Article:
Ka'anapali Eats: 'Umalu

Venturing to the west side of Maui, on our last night on the Valley Isle, we had dinner with the Maui, Kauai and Vegas ohana at ‘Umalu in the Hyatt Regency Resort Hotel and Spa in Ka’anapali.

According to their menu, ‘Umalu is described as “a unique, upscale venue showcasing modern, contemporary Hawaiian cuisine. Escape under the Umalu shade to a chic 24-seat Poolside Bar or a beach-front perch.”

Speaking of pools, while the Grand Wailea may have the grandest pool of all, the Ka’anapali Hyatt’s pool ain’t nothing to sneeze at either, with similar rock-formed slides, waterfalls, and also just like the GW, a Grotto Bar.

Back to ‘Umalu, as their description suggests, you can dine barside, or have a more intimate moment under the umbrellas…

This place reminds me a lot of Duke’s Waikiki, where you can walk right in off the beach or pool in your swimwear, or dress up if that’s more appropriate for the occasion you’re there for. A musician plays nightly from 4pm to 6pm and 7pm to 9pm. On the evening of our visit it was Kawika Lum Ho, strumming and singing away soothing contemporary tunes.

Fitting in with the elegant-meets-casual ambiance is the menu (<–see them there), with selections ranging from what could be considered “upscaled pub grub” such as the Kobe Sliders and Ahi Poke Nachos, to more extravagant dishes such as the Volcano-Spiced Prime Rib and Pan-Seared Scallops, Prawns and Mahimahi.

Getting right to it, our order this evening included the Hawaiian Ahi Poke “Nachos”…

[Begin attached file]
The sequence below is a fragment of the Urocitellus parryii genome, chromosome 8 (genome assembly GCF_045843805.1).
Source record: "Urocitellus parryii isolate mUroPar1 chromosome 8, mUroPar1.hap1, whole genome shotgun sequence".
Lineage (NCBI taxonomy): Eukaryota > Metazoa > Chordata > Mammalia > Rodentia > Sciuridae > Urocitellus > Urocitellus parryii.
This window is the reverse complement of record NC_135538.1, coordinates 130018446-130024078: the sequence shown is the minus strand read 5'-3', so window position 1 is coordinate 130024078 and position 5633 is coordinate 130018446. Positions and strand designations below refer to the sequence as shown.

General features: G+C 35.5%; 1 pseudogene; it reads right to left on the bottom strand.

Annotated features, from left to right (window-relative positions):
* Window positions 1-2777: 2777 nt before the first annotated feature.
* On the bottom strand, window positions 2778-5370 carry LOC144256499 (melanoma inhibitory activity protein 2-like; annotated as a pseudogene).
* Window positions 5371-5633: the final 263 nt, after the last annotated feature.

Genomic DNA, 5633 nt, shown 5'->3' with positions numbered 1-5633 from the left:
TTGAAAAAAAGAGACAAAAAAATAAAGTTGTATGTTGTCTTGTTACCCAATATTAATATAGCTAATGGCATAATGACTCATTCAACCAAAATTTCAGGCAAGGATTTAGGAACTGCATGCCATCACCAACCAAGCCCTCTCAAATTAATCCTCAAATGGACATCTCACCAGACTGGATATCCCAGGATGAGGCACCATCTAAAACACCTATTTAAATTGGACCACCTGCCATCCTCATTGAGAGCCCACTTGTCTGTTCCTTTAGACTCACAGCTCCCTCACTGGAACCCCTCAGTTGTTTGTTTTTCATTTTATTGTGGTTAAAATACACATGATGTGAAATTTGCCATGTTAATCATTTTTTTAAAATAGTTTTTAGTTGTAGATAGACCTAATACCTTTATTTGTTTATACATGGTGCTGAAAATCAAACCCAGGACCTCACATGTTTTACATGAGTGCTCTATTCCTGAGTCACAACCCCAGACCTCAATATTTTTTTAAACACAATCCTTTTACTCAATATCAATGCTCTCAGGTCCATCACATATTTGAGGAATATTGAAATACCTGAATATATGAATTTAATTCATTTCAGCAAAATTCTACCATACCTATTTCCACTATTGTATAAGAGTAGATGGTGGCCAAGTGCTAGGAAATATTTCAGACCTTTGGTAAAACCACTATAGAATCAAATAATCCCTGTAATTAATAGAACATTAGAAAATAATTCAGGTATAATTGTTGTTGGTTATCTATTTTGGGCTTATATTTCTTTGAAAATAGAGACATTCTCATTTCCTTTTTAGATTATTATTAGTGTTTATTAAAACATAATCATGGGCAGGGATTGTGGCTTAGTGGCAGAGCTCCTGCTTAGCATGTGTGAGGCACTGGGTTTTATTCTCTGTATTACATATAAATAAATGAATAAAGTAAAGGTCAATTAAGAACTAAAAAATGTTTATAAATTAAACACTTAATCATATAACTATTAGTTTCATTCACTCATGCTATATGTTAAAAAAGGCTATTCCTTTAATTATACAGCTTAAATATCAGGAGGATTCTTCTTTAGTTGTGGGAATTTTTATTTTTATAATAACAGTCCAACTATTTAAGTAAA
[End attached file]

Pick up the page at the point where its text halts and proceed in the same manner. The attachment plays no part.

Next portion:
‘Umalu – Hawaiian Ahi Poke “Nachos”: uncle kimo’s ahi poke over taro and sweet potato chips edamame guacamole, lomi salsa and “surfing goat” chevre firecracker caviar, $18

The Snake River Farms Kobe Sliders…

‘Umalu – Snake River Farms Kobe Sliders: poi rolls with gorgonzola and caramelized maui onion harissa aioli, $18

Although ‘Umalu doesn’t normally serve a house dinner bread, one of the grandmas on our table requested some, which our server was so kind to fulfill that request by getting it from another restaurant on the property. Nice!…

Umalu’s Chop Chop Salad…

‘Umalu – ‘Umalu’s Chop Chop Salad: chopped iceberg and chinese cabbage served in a crisp rice paper bowl grilled chicken, snow peas, red pepper, scallions, orange, radish sprouts toasted almonds and soy-ginger vinaigrette

The Sesame-Orange Chicken Stir-Fry…

‘Umalu – Sesame-Orange Chicken Stir-Fry: crispy chicken breast stir-fried with fresh upcountry “vegetables of the moment” sweet and spicy sesame-orange shoyu, bamboo sticky rice with pickled ginger and cilantro, $28

The Italian Pie…

‘Umalu – Italian Pie: sausage, pepperoni, onion, green pepper, mushroom, mozzarella, $20

For dessert, the Big Chocolate Cake…

‘Umalu – Big Chocolate Cake: raspberry sauce and whipped cream, $10

How was it? EVERYTHING was absolutely delicious!

Just the Kobe Sliders alone were filling enough, where we had to take a “breather” before moving on to the next dishes…

Kobe Sliders and Ahi Poke Nachos

There’s no question these are genuine American-raised Kobe Beef patties, as it was packed with flavor and juiciness. Whatever’s in that “Harissa” Aioli sauce worked for me. Adding to that powerhouse of flavor in a tiny package was the Gorgonzola Cheese and caramelized onion topping, along with the slightly sweet, supple taro roll encasing it, these Kobe Sliders were gems.

The Ahi Poke, along with the guac, caviar and goat cheese was a wonderful combination, and it worked quite well with the taro and sweet potato chips. Although, like I mentioned with a similar poke dish we had at Tommy Bahama, I think crispy wontons would make a better chip for the ahi poke, ala Alan Wong. It would have been more interesting if they had made their own taro and sweet potato chips versus the store-bought stuff they’re apparently using. Still, this dish is ono just as it is. Thumbs up.

Here I have a serving of everything else…

Sesame-Orange Chicken Stir-Fry, Chop Chop Salad and Italian Pie